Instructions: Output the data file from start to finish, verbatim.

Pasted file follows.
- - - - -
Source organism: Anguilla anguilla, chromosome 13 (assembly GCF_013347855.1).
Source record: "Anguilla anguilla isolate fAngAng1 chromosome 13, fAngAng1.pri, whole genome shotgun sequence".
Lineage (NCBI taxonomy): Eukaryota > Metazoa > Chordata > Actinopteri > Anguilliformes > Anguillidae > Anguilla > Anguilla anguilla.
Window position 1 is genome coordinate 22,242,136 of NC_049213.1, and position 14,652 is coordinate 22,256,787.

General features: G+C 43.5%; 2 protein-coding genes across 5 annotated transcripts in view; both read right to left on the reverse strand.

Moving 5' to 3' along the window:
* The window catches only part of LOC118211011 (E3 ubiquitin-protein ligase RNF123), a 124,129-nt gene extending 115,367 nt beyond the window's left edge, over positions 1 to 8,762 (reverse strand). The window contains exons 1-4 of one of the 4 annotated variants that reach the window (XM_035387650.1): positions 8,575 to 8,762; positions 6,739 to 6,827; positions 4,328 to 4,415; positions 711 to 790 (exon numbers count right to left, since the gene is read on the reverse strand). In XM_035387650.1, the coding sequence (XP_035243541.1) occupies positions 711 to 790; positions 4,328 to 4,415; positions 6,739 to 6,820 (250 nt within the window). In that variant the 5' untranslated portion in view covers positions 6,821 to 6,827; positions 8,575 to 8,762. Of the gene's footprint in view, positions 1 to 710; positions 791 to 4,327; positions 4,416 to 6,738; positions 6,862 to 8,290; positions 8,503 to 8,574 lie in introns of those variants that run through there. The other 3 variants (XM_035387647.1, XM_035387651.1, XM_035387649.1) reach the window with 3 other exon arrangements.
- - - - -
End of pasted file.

Source organism: Anguilla anguilla, chromosome 13 (assembly GCF_013347855.1).
Source record: "Anguilla anguilla isolate fAngAng1 chromosome 13, fAngAng1.pri, whole genome shotgun sequence".
Lineage (NCBI taxonomy): Eukaryota > Metazoa > Chordata > Actinopteri > Anguilliformes > Anguillidae > Anguilla > Anguilla anguilla.
Window position 1 is genome coordinate 22,242,136 of NC_049213.1, and position 14,652 is coordinate 22,256,787.

General features: G+C 43.5%; 2 protein-coding genes across 5 annotated transcripts in view; both read right to left on the reverse strand.

Moving 5' to 3' along the window:
* The window catches only part of LOC118211011 (E3 ubiquitin-protein ligase RNF123), a 124,129-nt gene extending 115,367 nt beyond the window's left edge, over positions 1 to 8,762 (reverse strand). The window contains exons 1-4 of one of the 4 annotated variants that reach the window (XM_035387650.1): positions 8,575 to 8,762; positions 6,739 to 6,827; positions 4,328 to 4,415; positions 711 to 790 (exon numbers count right to left, since the gene is read on the reverse strand). In XM_035387650.1, the coding sequence (XP_035243541.1) occupies positions 711 to 790; positions 4,328 to 4,415; positions 6,739 to 6,820 (250 nt within the window). In that variant the 5' untranslated portion in view covers positions 6,821 to 6,827; positions 8,575 to 8,762. Of the gene's footprint in view, positions 1 to 710; positions 791 to 4,327; positions 4,416 to 6,738; positions 6,862 to 8,290; positions 8,503 to 8,574 lie in introns of those variants that run through there. The other 3 variants (XM_035387647.1, XM_035387651.1, XM_035387649.1) reach the window with 3 other exon arrangements.